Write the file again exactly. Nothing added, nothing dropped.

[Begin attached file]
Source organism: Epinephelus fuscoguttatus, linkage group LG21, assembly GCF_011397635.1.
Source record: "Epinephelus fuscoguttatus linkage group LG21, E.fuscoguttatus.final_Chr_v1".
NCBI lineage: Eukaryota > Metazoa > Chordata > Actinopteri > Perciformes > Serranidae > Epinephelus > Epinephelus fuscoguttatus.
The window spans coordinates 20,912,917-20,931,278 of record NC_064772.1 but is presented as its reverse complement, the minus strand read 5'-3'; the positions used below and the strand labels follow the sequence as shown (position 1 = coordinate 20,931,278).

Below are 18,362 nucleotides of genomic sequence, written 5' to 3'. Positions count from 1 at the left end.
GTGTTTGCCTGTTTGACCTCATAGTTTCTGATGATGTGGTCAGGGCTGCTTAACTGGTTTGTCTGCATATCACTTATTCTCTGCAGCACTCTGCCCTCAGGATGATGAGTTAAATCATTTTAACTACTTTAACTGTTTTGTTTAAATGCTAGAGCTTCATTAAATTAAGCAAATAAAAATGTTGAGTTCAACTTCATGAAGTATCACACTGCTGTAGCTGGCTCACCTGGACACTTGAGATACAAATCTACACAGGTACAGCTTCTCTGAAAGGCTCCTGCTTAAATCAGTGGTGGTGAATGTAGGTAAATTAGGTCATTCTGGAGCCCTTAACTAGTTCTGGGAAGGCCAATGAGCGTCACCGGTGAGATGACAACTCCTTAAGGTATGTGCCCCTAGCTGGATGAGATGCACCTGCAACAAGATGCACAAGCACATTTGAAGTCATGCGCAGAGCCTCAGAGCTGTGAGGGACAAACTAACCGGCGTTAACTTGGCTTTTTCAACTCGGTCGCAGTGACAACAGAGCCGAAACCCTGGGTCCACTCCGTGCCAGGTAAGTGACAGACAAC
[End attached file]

Source organism: Epinephelus fuscoguttatus, linkage group LG21, assembly GCF_011397635.1.
Source record: "Epinephelus fuscoguttatus linkage group LG21, E.fuscoguttatus.final_Chr_v1".
NCBI lineage: Eukaryota > Metazoa > Chordata > Actinopteri > Perciformes > Serranidae > Epinephelus > Epinephelus fuscoguttatus.
The window spans coordinates 20,912,917-20,931,278 of record NC_064772.1 but is presented as its reverse complement, the minus strand read 5'-3'; the positions used below and the strand labels follow the sequence as shown (position 1 = coordinate 20,931,278).

Below are 18,362 nucleotides of genomic sequence, written 5' to 3'. Positions count from 1 at the left end.
GTGTTTGCCTGTTTGACCTCATAGTTTCTGATGATGTGGTCAGGGCTGCTTAACTGGTTTGTCTGCATATCACTTATTCTCTGCAGCACTCTGCCCTCAGGATGATGAGTTAAATCATTTTAACTACTTTAACTGTTTTGTTTAAATGCTAGAGCTTCATTAAATTAAGCAAATAAAAATGTTGAGTTCAACTTCATGAAGTATCACACTGCTGTAGCTGGCTCACCTGGACACTTGAGATACAAATCTACACAGGTACAGCTTCTCTGAAAGGCTCCTGCTTAAATCAGTGGTGGTGAATGTAGGTAAATTAGGTCATTCTGGAGCCCTTAACTAGTTCTGGGAAGGCCAATGAGCGTCACCGGTGAGATGACAACTCCTTAAGGTATGTGCCCCTAGCTGGATGAGATGCACCTGCAACAAGATGCACAAGCACATTTGAAGTCATGCGCAGAGCCTCAGAGCTGTGAGGGACAAACTAACCGGCGTTAACTTGGCTTTTTCAACTCGGTCGCAGTGACAACAGAGCCGAAACCCTGGGTCCACTCCGTGCCAGGTAAGTGACAGACAAC